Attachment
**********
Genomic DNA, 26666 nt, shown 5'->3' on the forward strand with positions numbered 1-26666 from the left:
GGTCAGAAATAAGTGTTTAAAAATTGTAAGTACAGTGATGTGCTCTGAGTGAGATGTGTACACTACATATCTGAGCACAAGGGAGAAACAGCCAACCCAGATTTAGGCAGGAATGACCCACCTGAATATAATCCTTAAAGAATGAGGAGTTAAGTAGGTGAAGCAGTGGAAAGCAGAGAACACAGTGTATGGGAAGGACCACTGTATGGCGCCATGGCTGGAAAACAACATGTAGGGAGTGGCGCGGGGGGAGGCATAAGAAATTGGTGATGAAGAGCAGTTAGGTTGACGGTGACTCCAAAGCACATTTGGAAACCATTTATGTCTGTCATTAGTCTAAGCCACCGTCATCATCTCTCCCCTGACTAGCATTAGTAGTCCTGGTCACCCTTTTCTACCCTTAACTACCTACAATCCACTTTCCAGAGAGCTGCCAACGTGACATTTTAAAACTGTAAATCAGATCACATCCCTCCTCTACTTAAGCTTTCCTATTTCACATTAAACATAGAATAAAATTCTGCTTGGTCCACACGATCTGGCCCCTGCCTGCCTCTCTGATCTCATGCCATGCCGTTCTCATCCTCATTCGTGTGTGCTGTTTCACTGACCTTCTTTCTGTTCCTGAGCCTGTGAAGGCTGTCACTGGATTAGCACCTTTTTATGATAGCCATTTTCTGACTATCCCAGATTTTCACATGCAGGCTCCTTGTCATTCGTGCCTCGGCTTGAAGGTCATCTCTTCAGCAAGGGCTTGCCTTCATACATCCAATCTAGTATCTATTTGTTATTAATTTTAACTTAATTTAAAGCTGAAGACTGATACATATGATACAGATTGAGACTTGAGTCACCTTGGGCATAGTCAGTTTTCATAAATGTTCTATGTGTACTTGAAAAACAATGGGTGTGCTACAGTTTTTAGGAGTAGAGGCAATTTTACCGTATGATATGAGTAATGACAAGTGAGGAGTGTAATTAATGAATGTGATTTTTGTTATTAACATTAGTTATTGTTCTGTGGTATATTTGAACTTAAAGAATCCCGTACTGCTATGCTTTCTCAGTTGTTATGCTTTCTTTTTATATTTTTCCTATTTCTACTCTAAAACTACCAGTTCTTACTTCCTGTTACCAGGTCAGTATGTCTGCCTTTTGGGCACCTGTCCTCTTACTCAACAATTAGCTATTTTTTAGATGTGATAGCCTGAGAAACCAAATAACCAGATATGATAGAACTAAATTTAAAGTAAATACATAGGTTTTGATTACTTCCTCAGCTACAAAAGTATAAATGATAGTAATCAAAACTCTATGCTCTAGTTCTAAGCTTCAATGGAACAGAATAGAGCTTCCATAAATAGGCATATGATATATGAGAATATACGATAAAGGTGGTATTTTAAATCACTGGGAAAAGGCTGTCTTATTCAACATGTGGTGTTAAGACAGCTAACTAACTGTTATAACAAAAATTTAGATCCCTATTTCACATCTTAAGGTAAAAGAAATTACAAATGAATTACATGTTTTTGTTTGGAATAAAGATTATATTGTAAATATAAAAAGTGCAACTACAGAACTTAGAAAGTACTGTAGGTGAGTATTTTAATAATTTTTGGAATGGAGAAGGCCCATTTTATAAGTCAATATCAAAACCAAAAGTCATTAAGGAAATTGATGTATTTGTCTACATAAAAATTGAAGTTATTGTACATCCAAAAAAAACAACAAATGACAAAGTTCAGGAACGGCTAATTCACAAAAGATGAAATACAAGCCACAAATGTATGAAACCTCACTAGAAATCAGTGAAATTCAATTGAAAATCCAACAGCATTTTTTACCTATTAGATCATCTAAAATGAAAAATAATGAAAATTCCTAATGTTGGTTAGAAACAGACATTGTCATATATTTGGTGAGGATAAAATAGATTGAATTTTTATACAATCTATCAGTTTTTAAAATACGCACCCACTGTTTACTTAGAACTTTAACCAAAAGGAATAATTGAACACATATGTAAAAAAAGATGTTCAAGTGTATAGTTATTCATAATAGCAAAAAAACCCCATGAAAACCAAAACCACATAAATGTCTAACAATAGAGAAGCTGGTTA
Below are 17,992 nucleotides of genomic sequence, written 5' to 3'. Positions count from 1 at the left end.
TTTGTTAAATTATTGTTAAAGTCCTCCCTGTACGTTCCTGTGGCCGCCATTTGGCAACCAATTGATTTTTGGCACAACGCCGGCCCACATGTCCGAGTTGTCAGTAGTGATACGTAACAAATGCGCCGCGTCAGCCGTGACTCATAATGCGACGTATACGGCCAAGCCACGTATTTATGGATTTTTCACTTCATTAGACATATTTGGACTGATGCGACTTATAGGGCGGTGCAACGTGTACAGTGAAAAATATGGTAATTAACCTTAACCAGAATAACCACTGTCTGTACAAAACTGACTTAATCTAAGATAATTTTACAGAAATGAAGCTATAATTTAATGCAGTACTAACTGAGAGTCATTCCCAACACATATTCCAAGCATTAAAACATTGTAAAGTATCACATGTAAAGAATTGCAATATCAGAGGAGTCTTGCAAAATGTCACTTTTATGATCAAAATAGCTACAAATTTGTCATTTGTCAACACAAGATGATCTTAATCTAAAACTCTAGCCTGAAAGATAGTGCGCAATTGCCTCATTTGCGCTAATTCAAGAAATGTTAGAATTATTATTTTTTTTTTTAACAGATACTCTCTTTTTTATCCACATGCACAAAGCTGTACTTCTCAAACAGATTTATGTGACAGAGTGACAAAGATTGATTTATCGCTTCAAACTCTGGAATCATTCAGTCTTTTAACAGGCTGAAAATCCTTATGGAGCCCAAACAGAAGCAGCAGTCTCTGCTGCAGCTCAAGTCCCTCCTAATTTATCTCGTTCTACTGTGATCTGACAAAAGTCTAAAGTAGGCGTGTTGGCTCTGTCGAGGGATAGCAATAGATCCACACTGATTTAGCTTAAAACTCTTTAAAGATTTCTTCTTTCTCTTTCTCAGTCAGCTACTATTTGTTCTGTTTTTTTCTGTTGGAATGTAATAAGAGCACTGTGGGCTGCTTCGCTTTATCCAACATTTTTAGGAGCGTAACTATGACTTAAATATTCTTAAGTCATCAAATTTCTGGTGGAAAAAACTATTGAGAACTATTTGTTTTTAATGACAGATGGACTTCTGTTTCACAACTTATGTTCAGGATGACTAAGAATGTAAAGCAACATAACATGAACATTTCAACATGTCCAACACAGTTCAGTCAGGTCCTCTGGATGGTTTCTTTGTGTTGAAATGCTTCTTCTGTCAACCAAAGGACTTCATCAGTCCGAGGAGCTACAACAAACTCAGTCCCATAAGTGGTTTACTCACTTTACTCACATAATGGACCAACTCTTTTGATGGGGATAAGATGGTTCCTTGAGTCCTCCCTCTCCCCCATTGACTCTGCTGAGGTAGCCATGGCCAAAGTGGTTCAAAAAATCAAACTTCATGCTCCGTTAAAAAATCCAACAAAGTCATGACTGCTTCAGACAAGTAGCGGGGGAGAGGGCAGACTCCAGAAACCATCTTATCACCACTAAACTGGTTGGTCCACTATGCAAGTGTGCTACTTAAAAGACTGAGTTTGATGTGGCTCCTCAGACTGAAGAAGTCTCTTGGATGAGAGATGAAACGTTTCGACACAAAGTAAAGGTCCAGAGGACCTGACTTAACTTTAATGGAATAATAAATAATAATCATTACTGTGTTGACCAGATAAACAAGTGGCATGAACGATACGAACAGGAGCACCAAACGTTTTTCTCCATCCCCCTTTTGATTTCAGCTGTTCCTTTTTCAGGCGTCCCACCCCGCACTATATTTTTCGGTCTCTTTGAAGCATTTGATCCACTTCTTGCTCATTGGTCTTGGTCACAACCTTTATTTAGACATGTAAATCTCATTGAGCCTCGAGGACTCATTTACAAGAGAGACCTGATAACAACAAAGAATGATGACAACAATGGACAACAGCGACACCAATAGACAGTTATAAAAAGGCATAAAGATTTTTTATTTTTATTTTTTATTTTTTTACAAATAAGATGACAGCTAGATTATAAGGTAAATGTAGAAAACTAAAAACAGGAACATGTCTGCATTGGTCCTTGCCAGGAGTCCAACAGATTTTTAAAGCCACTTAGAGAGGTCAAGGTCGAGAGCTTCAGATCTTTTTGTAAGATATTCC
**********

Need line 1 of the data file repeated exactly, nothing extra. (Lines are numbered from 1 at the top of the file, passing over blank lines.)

Genomic DNA, 26666 nt, shown 5'->3' on the forward strand with positions numbered 1-26666 from the left: